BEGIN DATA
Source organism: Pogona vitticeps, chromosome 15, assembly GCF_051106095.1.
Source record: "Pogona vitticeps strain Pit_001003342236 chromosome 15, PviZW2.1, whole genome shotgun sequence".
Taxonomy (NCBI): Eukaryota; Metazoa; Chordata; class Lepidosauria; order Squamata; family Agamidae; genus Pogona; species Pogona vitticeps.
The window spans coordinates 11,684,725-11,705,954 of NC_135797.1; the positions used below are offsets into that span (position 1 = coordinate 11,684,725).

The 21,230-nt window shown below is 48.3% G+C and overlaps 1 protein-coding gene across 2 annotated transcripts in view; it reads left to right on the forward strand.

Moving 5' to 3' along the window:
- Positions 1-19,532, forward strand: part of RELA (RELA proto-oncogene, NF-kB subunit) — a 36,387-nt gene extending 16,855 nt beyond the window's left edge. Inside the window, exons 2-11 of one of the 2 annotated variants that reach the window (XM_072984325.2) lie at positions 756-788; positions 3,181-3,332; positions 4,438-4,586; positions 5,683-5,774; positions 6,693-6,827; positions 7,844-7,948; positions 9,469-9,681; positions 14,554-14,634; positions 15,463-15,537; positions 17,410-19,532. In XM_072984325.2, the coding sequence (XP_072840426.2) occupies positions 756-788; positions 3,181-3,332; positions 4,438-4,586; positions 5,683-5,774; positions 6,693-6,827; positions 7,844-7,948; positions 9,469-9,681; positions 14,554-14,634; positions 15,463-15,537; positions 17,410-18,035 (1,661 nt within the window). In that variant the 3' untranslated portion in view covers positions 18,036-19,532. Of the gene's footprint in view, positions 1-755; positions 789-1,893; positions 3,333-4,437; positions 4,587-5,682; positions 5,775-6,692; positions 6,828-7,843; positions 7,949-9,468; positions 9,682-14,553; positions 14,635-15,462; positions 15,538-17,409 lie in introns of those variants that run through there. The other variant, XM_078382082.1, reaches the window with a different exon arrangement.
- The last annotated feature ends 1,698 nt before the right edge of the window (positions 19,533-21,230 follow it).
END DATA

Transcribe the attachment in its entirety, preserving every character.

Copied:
Source organism: Pogona vitticeps, chromosome 15, assembly GCF_051106095.1.
Source record: "Pogona vitticeps strain Pit_001003342236 chromosome 15, PviZW2.1, whole genome shotgun sequence".
Taxonomy (NCBI): Eukaryota; Metazoa; Chordata; class Lepidosauria; order Squamata; family Agamidae; genus Pogona; species Pogona vitticeps.
The window spans coordinates 11,684,725-11,705,954 of NC_135797.1; the positions used below are offsets into that span (position 1 = coordinate 11,684,725).

The 21,230-nt window shown below is 48.3% G+C and overlaps 1 protein-coding gene across 2 annotated transcripts in view; it reads left to right on the forward strand.

Moving 5' to 3' along the window:
- Positions 1-19,532, forward strand: part of RELA (RELA proto-oncogene, NF-kB subunit) — a 36,387-nt gene extending 16,855 nt beyond the window's left edge. Inside the window, exons 2-11 of one of the 2 annotated variants that reach the window (XM_072984325.2) lie at positions 756-788; positions 3,181-3,332; positions 4,438-4,586; positions 5,683-5,774; positions 6,693-6,827; positions 7,844-7,948; positions 9,469-9,681; positions 14,554-14,634; positions 15,463-15,537; positions 17,410-19,532. In XM_072984325.2, the coding sequence (XP_072840426.2) occupies positions 756-788; positions 3,181-3,332; positions 4,438-4,586; positions 5,683-5,774; positions 6,693-6,827; positions 7,844-7,948; positions 9,469-9,681; positions 14,554-14,634; positions 15,463-15,537; positions 17,410-18,035 (1,661 nt within the window). In that variant the 3' untranslated portion in view covers positions 18,036-19,532. Of the gene's footprint in view, positions 1-755; positions 789-1,893; positions 3,333-4,437; positions 4,587-5,682; positions 5,775-6,692; positions 6,828-7,843; positions 7,949-9,468; positions 9,682-14,553; positions 14,635-15,462; positions 15,538-17,409 lie in introns of those variants that run through there. The other variant, XM_078382082.1, reaches the window with a different exon arrangement.
- The last annotated feature ends 1,698 nt before the right edge of the window (positions 19,533-21,230 follow it).